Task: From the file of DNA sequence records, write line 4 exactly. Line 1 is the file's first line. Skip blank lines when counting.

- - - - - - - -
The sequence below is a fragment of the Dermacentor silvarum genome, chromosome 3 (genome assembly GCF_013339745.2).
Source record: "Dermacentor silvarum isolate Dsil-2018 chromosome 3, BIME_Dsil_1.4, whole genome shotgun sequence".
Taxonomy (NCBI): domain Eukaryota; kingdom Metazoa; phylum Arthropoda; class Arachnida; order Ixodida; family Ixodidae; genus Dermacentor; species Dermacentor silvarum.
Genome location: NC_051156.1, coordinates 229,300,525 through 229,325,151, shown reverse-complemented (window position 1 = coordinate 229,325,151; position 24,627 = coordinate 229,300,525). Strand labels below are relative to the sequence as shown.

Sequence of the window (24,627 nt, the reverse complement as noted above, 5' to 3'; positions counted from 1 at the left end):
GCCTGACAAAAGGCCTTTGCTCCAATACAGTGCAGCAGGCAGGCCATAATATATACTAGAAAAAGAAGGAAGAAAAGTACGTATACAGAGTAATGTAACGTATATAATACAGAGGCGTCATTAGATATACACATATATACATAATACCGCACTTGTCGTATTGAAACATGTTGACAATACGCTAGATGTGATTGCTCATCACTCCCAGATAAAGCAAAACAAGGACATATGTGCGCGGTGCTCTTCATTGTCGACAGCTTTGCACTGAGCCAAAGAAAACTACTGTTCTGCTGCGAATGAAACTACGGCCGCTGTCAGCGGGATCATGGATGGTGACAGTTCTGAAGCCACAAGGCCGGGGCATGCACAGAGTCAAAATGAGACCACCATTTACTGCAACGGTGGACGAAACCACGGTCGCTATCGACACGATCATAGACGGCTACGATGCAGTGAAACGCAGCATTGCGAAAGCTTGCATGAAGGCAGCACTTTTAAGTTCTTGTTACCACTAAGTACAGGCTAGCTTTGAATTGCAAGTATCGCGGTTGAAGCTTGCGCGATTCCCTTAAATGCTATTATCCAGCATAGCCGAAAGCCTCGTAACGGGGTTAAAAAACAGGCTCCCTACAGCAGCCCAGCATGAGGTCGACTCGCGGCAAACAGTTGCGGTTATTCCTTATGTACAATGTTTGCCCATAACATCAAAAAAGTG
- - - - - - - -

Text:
Genome location: NC_051156.1, coordinates 229,300,525 through 229,325,151, shown reverse-complemented (window position 1 = coordinate 229,325,151; position 24,627 = coordinate 229,300,525). Strand labels below are relative to the sequence as shown.